“How can we create a lineage for ‘othered’ bodies when our legacies may not be carried on by children of our own?” This was the question Brooklyn tattooist Emily North and Puerto Rican artist Awilda Rodríguez Lora set out to answer on February 17 at SOHO20, an artist-run space dedicated to promoting women artists. Entitled Still Life, Still Alive, North and Rodríguez Lora’s performance was an intersection of media old and new — the artists set up a camera that livestreamed right to Facebook, bantering as North prepped her station and Rodríguez Lora paced about.
Surrounded by art, Rodríguez Lora sits elegantly in a swiveling tattoo chair, her back to the camera for prime tattoo viewing. North freehands flowers into place, the act becoming doubly, even triply artistic as the movements become performative — for the gallery attendees, for the viewers on Facebook, for the tattoo itself. Clocking in over three hours, the artists expose themselves artistically and emotionally, increasingly, throughout the performance. Rodríguez Lora, nude from the waist up, and North, gloved and with a buzzing machine, discuss family origins, artistic origins, histories and futures of the body, and how all of these things intertwine.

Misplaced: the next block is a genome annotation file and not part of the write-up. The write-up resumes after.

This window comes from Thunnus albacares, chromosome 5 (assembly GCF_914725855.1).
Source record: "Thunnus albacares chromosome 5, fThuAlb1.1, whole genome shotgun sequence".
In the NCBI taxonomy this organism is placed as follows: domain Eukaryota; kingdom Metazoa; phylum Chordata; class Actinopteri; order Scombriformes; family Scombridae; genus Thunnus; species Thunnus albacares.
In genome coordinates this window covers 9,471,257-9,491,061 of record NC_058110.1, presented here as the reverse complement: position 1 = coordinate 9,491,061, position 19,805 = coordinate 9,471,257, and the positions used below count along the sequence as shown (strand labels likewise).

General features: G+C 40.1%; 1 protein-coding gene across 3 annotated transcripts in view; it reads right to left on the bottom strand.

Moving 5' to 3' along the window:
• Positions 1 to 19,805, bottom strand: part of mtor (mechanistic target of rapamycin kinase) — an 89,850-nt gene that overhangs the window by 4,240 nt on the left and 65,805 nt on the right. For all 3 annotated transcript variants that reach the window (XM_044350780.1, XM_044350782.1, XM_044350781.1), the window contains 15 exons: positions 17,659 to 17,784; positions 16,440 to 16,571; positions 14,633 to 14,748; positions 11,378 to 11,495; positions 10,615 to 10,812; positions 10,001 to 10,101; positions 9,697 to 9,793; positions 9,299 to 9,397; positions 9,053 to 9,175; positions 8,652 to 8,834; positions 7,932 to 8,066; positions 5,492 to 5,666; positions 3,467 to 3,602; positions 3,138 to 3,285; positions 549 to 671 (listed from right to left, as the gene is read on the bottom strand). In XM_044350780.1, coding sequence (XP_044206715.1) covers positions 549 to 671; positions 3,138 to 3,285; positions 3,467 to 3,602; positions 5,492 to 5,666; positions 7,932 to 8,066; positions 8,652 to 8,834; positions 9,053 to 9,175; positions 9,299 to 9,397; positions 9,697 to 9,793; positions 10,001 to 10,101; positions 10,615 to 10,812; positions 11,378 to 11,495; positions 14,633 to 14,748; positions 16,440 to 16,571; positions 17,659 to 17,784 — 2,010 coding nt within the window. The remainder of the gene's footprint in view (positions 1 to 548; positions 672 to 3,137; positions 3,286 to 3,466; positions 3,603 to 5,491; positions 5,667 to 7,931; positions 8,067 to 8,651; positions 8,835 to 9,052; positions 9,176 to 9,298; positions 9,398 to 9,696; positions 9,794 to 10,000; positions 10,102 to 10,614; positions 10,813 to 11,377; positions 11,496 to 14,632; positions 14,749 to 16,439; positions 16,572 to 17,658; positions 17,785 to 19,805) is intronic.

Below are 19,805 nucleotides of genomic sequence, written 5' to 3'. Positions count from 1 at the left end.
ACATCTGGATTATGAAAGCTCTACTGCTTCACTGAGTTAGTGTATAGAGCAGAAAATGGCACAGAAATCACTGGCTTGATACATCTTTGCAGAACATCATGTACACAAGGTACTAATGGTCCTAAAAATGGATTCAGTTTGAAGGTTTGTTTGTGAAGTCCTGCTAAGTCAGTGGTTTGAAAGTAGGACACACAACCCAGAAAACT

Featuring North, Rodríguez Lora, as well as other SOHO20 2016 Residency Lab artists Maya Jeffereis and Alli Miller, Vestiges is closing this Sunday, March 12, with a reception and last chance to see the works. Being able to view the temporal nature of Still Life, Still Alive both in a gallery and via livestream allowed it to be voyeuristic and cold, while also feeling intimate and warm, as impossible as that may sound. Rodríguez Lora and North's collaboration truly did play with all aspects of lineage.